The Inter-African Bureau for Animal Resources (AU-IBAR) has noted that there are several projects and initiatives implemented on the continent contributing to the same ultimate goal. These different projects often cover the same geographical area and populations and frequently with the same actors. This situation makes difficult the visibility of the projects impacts and their real contribution has the sought-after common objective, the one of the sustainable management of the fisheries resources to reinforce their contribution to the food security and the economic growth in Africa.
To improve the consistency and the complementarity of the actions, AU-IBAR has embarked in the development of a metadatabase of fisheries and aquaculture projects on the continent. This database will provide information on what is been done where and by who and could be used for lessons learnt and information sharing that could lead into identification of areas that are not addressed and also reduce duplication for efficient use of resources. It’s in this frame that a request was sent to Director of fisheries and aquaculture of the African Union Member States, Development Partners, Regional Economic Communities, Regional Fisheries Bodies, Regional Fisheries Management Organisations, Non State Actors Organisation, etc.
We present here the preliminary results from this exercise and AU-IBAR would like sincerely thank you for your efforts and continuous support in achieving its mandate.
The questionnaire is available and can be sent to you if requested by:
Projets sur les Pêches et Aquaculture sur le Continent Africain
Le Bureau Africain pour les Ressources Animales (UA-BIRA) a noté qu'il y a plusieurs projets et initiatives mise en œuvre sur le continent contribuant au même but ultime. Ces différents projets couvrent souvent la même région géographique et populations et fréquemment avec les mêmes acteurs. Cette situation rend difficile la visibilité des impacts de ces projets et leur contribution réelle a l’objectif commun recherché, celui de la gestion durable des ressources halieutiques pour renforcer leur contribution à la sécurité alimentaire et la croissance économique en Afrique.
Pour améliorer la cohérence et la complémentarité des actions des projets, l’UA-BIRA a lancé le développement d'une base de métadonnées des projets de pêches et de l'aquaculture sur le continent. Cette base de données fournira des informations sur ce qui a été fait où et par qui et pourrait être utilisée pour des leçons apprises et partage d’information qui pourrait guider l'identification des domaines qui ne sont pas abordées et également de réduire la duplication pour une utilisation efficace des ressources. C’est dans ce cadre qu’une requête a été envoyée au Directeur des Pêches et de l’Aquaculture des États Membres de l’Union Africaine, Partenaires au développement, Communautés Économiques Régionales, Organisations Régionales des Pêches, Organisations Régionales de Gestion des Pêches, Organisations des Acteurs Non-Étatiques, etc.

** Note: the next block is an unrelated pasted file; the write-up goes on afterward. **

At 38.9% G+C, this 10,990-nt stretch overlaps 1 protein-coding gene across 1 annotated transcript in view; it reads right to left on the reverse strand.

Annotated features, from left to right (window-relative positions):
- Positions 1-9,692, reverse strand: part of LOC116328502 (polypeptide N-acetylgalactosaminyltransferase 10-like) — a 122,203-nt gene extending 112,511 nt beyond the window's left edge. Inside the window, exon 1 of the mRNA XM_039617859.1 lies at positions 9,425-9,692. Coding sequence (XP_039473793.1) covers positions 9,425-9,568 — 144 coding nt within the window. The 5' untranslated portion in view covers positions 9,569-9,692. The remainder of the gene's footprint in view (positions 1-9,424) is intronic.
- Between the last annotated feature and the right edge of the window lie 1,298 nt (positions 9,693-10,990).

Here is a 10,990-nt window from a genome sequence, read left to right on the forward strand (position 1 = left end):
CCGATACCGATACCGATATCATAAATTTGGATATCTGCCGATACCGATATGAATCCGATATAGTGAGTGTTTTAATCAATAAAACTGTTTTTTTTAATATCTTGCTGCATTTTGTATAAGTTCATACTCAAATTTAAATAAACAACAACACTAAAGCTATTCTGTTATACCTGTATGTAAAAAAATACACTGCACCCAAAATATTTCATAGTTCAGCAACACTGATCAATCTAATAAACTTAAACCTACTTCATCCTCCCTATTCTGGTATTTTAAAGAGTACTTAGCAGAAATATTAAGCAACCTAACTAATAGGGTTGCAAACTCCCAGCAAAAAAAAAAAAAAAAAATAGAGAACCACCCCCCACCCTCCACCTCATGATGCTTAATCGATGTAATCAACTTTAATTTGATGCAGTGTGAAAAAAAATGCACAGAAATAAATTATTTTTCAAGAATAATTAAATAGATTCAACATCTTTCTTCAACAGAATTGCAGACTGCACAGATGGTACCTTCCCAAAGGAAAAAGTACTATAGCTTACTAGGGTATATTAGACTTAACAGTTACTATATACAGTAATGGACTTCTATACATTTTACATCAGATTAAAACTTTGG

Nous présentons ici les premiers résultats issus de cet exercice et l’UA-BIRA aimerait sincèrement vous remercier pour vos efforts et soutien continu dans l’accomplissement de son mandat.
Le questionnaire est disponible et peut vous être envoyé par :
Towards Formulating Common African Position
Globalization, mainly driven by international trade, has made food to be traded internationally in a reasonably short time through complex production and distribution networks. Although international trade in food has to an extent made some food cheaper, consumers have increasingly become more vulnerable to food safety hazards. Countries demand that food produced, marketed and consumed conforms to set standards in order to protect their citizens (consumer protection). However, such standards can become barriers to production and trade for several commodities where production systems and markets differ between countries. Despite this, food safety is important. The Codex Alimentarius Commission, established by Food and Agriculture Organization of the United Nations (FAO) and World Health Organization (WHO) in 1963 developed harmonized international food standards, guidelines and codes of practice to protect the health of the consumers and ensure fair practices in the food trade.
Fish trade benefits African countries through generating revenues, creating job opportunities and enhancing food security. The scale and value of these benefits depends on post-harvest handling and value-addition to products. Food safety and quality standards are important aspects that affect the volume and value of fish products accessible to regional and international markets. Coherent continental positions validated by scientific evidences will enable Africa ensure appropriate standards are set to facilitate the continent’s fish and fishery products have access to markets.
- AU-IBAR Improved Capacity of Personnel from IGAD Region on Laboratory Diagnostic Techniques
- Workshop for the Restructuration of the National Codex Committee of Senegal
- African Union Interafrican Bureau for Animal Resources / United States Department of Agriculture Colloquium on Codex Alimentarius Commission
- A Risk Assessment Study on Animal Diseases along Ethiopian Main Trade Corridor Kicks Off